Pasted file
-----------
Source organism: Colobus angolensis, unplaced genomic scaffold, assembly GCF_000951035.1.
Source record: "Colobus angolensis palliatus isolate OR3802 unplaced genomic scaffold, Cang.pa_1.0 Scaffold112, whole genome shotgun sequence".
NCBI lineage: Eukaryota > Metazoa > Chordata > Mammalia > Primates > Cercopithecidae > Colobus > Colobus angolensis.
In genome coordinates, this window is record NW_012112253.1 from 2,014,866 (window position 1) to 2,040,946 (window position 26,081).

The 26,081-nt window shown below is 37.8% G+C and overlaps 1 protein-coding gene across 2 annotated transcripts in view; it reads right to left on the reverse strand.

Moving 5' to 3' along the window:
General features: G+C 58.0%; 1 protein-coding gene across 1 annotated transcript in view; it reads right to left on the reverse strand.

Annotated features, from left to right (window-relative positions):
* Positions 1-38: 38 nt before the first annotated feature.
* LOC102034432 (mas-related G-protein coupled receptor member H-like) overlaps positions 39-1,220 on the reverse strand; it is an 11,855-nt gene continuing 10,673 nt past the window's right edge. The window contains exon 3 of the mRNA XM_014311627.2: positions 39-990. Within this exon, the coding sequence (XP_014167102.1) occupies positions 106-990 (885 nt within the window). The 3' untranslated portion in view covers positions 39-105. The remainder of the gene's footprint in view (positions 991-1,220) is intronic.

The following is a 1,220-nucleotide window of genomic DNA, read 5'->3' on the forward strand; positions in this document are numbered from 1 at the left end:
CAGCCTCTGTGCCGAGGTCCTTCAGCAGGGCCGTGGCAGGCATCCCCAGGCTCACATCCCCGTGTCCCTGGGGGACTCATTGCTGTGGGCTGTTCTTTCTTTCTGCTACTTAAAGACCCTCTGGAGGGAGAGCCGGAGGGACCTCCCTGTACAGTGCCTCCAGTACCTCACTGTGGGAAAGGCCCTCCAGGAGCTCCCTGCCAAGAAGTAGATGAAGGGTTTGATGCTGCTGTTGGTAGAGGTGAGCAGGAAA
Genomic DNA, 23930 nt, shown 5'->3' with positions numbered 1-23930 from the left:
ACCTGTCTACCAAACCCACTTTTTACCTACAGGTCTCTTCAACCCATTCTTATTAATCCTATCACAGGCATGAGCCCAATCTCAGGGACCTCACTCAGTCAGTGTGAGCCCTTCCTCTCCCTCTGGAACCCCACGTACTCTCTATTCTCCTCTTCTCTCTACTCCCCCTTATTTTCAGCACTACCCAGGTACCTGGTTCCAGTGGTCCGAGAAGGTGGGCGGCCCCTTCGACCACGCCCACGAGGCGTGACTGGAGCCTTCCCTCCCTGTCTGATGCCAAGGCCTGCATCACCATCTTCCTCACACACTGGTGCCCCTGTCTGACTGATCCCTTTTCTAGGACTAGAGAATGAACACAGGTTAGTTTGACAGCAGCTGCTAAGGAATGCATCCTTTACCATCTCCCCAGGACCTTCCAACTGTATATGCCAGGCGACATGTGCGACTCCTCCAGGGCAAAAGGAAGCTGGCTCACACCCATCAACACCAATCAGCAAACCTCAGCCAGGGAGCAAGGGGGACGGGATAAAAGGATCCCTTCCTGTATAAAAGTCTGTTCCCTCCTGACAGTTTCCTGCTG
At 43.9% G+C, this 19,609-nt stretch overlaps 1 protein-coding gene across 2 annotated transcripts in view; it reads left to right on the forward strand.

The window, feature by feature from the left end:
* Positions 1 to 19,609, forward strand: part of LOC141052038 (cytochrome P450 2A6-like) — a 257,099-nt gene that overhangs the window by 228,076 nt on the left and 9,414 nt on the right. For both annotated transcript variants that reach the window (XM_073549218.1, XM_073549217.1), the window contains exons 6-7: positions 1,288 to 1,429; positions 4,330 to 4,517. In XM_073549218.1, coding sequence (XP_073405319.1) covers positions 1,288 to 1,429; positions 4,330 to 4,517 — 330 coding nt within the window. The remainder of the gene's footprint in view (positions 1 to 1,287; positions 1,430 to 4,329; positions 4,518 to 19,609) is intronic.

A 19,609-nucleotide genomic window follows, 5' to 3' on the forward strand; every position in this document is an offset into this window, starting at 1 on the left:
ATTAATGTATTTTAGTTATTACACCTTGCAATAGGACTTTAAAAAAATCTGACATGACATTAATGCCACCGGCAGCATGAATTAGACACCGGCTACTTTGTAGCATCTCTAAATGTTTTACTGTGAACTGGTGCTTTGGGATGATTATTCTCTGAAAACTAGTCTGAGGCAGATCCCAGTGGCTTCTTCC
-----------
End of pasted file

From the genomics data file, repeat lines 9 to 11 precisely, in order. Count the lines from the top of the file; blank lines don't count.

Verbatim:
* Positions 1-38: 38 nt before the first annotated feature.
* LOC102034432 (mas-related G-protein coupled receptor member H-like) overlaps positions 39-1,220 on the reverse strand; it is an 11,855-nt gene continuing 10,673 nt past the window's right edge. The window contains exon 3 of the mRNA XM_014311627.2: positions 39-990. Within this exon, the coding sequence (XP_014167102.1) occupies positions 106-990 (885 nt within the window). The 3' untranslated portion in view covers positions 39-105. The remainder of the gene's footprint in view (positions 991-1,220) is intronic.

The following is a 1,220-nucleotide window of genomic DNA, read 5'->3' on the forward strand; positions in this document are numbered from 1 at the left end: